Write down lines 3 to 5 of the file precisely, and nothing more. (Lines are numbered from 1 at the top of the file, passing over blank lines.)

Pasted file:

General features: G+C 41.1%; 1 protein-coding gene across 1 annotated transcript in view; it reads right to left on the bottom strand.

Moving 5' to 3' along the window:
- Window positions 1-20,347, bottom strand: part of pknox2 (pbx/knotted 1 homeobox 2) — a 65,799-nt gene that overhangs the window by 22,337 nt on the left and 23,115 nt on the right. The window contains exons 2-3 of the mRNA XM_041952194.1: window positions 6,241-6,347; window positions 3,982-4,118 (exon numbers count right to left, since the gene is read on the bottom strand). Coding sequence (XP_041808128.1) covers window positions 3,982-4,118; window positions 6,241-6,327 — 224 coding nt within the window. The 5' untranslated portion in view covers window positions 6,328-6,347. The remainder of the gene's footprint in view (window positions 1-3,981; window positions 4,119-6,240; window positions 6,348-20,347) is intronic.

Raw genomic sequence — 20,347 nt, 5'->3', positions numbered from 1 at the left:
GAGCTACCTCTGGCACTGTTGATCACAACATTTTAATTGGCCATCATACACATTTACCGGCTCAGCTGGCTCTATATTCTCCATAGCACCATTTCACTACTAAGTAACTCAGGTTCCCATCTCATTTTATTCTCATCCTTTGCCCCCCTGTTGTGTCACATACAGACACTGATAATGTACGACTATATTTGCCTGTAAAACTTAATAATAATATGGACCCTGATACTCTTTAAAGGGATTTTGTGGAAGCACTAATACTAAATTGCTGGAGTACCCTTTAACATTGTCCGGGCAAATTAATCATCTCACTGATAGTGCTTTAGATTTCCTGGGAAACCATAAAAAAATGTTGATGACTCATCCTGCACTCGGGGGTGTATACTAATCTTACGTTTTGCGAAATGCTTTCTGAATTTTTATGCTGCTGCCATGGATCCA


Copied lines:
- Window positions 1-20,347, bottom strand: part of pknox2 (pbx/knotted 1 homeobox 2) — a 65,799-nt gene that overhangs the window by 22,337 nt on the left and 23,115 nt on the right. The window contains exons 2-3 of the mRNA XM_041952194.1: window positions 6,241-6,347; window positions 3,982-4,118 (exon numbers count right to left, since the gene is read on the bottom strand). Coding sequence (XP_041808128.1) covers window positions 3,982-4,118; window positions 6,241-6,327 — 224 coding nt within the window. The 5' untranslated portion in view covers window positions 6,328-6,347. The remainder of the gene's footprint in view (window positions 1-3,981; window positions 4,119-6,240; window positions 6,348-20,347) is intronic.

Raw genomic sequence — 20,347 nt, 5'->3', positions numbered from 1 at the left:
GAGCTACCTCTGGCACTGTTGATCACAACATTTTAATTGGCCATCATACACATTTACCGGCTCAGCTGGCTCTATATTCTCCATAGCACCATTTCACTACTAAGTAACTCAGGTTCCCATCTCATTTTATTCTCATCCTTTGCCCCCCTGTTGTGTCACATACAGACACTGATAATGTACGACTATATTTGCCTGTAAAACTTAATAATAATATGGACCCTGATACTCTTTAAAGGGATTTTGTGGAAGCACTAATACTAAATTGCTGGAGTACCCTTTAACATTGTCCGGGCAAATTAATCATCTCACTGATAGTGCTTTAGATTTCCTGGGAAACCATAAAAAAATGTTGATGACTCATCCTGCACTCGGGGGTGTATACTAATCTTACGTTTTGCGAAATGCTTTCTGAATTTTTATGCTGCTGCCATGGATCCA